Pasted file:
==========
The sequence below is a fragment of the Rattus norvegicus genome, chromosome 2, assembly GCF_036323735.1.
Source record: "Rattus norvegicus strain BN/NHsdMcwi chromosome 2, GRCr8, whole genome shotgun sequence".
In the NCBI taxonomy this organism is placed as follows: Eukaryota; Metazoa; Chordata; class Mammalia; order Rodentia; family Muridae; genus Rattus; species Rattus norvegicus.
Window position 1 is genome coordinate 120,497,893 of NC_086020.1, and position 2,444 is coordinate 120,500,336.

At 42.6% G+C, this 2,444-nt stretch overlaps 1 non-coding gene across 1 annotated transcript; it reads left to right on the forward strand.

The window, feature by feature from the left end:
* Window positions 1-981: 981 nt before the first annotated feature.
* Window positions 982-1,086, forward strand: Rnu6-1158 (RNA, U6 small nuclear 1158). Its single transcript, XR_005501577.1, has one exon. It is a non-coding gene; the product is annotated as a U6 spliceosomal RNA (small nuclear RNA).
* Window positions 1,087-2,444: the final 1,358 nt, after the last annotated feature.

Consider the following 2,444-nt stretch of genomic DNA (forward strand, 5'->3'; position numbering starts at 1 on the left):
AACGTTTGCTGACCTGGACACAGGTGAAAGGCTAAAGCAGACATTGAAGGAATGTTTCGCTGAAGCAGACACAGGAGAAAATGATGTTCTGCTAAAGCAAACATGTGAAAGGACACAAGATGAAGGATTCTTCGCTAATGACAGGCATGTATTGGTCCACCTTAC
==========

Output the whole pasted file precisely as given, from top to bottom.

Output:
The sequence below is a fragment of the Rattus norvegicus genome, chromosome 2, assembly GCF_036323735.1.
Source record: "Rattus norvegicus strain BN/NHsdMcwi chromosome 2, GRCr8, whole genome shotgun sequence".
In the NCBI taxonomy this organism is placed as follows: Eukaryota; Metazoa; Chordata; class Mammalia; order Rodentia; family Muridae; genus Rattus; species Rattus norvegicus.
Window position 1 is genome coordinate 120,497,893 of NC_086020.1, and position 2,444 is coordinate 120,500,336.

At 42.6% G+C, this 2,444-nt stretch overlaps 1 non-coding gene across 1 annotated transcript; it reads left to right on the forward strand.

The window, feature by feature from the left end:
* Window positions 1-981: 981 nt before the first annotated feature.
* Window positions 982-1,086, forward strand: Rnu6-1158 (RNA, U6 small nuclear 1158). Its single transcript, XR_005501577.1, has one exon. It is a non-coding gene; the product is annotated as a U6 spliceosomal RNA (small nuclear RNA).
* Window positions 1,087-2,444: the final 1,358 nt, after the last annotated feature.

Consider the following 2,444-nt stretch of genomic DNA (forward strand, 5'->3'; position numbering starts at 1 on the left):
AACGTTTGCTGACCTGGACACAGGTGAAAGGCTAAAGCAGACATTGAAGGAATGTTTCGCTGAAGCAGACACAGGAGAAAATGATGTTCTGCTAAAGCAAACATGTGAAAGGACACAAGATGAAGGATTCTTCGCTAATGACAGGCATGTATTGGTCCACCTTAC